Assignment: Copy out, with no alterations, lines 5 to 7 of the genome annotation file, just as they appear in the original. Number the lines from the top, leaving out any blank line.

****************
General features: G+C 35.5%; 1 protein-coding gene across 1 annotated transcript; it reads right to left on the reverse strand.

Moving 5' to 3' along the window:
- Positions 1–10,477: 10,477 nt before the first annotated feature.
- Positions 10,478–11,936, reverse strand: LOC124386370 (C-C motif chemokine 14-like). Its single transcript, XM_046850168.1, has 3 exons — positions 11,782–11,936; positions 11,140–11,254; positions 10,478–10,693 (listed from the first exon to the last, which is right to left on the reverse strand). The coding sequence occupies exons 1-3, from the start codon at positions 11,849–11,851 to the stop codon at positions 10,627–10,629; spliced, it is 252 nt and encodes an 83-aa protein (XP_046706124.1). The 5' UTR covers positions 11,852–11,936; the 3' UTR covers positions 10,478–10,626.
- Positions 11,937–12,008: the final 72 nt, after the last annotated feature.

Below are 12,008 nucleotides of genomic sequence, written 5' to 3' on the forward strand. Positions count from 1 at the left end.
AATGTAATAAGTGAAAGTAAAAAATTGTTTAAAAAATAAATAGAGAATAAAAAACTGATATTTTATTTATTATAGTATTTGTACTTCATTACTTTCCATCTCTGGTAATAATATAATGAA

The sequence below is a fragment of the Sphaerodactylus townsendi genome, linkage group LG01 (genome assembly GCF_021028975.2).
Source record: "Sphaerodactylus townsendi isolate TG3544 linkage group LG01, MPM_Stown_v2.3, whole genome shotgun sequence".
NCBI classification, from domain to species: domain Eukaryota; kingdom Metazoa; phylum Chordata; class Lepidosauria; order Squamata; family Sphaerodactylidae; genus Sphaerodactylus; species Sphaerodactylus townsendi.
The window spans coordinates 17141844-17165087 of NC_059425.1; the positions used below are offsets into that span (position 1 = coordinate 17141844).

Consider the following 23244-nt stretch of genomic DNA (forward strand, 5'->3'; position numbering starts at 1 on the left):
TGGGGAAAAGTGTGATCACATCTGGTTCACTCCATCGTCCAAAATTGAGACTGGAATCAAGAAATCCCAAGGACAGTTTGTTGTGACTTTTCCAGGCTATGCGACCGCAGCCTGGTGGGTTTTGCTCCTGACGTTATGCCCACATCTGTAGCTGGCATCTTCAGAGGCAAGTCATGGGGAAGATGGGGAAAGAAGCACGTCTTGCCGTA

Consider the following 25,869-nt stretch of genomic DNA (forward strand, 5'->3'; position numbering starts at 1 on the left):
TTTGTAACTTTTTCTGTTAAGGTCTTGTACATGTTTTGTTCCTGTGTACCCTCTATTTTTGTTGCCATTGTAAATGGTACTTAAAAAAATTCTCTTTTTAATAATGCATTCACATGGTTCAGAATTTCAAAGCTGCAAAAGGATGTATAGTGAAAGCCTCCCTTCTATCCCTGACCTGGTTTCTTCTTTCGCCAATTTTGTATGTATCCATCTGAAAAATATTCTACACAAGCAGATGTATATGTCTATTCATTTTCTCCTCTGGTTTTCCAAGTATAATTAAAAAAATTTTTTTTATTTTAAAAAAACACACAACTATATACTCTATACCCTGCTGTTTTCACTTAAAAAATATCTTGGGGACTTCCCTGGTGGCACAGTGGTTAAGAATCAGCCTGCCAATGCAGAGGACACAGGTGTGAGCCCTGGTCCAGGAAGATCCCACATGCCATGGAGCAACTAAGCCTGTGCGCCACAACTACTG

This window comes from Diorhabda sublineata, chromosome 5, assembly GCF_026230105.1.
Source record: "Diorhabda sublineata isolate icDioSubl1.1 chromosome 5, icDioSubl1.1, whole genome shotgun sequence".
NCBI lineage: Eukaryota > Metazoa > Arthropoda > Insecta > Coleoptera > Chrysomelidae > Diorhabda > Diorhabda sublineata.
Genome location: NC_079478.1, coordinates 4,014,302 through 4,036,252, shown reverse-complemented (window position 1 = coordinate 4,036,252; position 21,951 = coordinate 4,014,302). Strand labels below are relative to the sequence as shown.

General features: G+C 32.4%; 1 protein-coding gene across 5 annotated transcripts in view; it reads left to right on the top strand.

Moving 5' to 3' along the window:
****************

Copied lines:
- Positions 11,937–12,008: the final 72 nt, after the last annotated feature.

Below are 12,008 nucleotides of genomic sequence, written 5' to 3' on the forward strand. Positions count from 1 at the left end.
AATGTAATAAGTGAAAGTAAAAAATTGTTTAAAAAATAAATAGAGAATAAAAAACTGATATTTTATTTATTATAGTATTTGTACTTCATTACTTTCCATCTCTGGTAATAATATAATGAA